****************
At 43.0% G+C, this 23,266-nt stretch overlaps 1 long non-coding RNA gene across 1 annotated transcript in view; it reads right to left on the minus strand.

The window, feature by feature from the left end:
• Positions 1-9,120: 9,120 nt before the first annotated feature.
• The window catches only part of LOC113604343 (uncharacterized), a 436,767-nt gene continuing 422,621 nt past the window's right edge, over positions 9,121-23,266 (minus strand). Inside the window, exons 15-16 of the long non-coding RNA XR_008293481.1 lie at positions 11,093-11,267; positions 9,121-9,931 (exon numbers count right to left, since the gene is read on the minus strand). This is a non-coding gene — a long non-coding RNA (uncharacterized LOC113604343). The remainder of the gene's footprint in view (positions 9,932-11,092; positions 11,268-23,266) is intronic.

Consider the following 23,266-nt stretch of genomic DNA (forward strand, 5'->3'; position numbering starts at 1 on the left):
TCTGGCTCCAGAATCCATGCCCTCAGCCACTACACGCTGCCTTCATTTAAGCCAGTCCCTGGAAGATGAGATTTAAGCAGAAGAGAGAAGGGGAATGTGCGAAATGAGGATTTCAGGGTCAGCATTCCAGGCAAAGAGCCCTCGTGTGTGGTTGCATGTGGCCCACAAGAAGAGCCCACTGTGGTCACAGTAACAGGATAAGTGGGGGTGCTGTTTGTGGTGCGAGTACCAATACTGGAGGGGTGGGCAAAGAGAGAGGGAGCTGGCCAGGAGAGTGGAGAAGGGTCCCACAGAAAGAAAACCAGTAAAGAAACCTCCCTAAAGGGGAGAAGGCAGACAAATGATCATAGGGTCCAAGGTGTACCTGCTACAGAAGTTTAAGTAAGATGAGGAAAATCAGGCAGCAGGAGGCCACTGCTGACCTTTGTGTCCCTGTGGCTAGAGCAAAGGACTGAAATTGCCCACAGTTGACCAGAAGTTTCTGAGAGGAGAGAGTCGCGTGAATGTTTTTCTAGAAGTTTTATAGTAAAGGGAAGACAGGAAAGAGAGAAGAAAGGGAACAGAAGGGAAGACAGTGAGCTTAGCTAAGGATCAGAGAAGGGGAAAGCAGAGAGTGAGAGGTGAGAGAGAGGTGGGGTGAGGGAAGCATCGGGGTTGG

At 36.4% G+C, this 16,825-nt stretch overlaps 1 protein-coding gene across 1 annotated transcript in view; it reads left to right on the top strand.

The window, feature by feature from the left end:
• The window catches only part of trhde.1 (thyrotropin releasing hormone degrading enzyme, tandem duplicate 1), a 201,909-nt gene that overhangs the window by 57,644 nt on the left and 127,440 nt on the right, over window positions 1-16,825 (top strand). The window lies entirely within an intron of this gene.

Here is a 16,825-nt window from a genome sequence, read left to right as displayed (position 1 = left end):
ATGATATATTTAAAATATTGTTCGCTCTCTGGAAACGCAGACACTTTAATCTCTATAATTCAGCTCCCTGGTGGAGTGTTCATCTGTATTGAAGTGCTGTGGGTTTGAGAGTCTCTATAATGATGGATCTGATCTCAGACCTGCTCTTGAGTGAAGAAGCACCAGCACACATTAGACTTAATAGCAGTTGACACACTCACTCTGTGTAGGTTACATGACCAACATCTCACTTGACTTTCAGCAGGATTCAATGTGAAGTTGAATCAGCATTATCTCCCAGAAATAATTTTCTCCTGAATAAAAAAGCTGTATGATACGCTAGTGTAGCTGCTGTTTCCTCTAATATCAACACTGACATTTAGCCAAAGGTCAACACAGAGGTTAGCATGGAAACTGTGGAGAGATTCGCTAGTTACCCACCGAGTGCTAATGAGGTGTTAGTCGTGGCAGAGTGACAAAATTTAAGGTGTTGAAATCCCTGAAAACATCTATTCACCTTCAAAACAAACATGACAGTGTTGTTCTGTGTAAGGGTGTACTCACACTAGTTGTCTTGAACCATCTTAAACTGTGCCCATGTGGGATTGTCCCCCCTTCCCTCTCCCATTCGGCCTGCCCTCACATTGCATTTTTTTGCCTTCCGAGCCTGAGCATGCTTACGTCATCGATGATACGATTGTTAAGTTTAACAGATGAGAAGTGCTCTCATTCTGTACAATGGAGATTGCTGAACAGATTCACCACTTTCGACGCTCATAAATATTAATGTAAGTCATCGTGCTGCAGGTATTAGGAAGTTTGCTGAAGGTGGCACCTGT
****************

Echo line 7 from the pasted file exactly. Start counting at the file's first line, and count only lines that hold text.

At 36.4% G+C, this 16,825-nt stretch overlaps 1 protein-coding gene across 1 annotated transcript in view; it reads left to right on the top strand.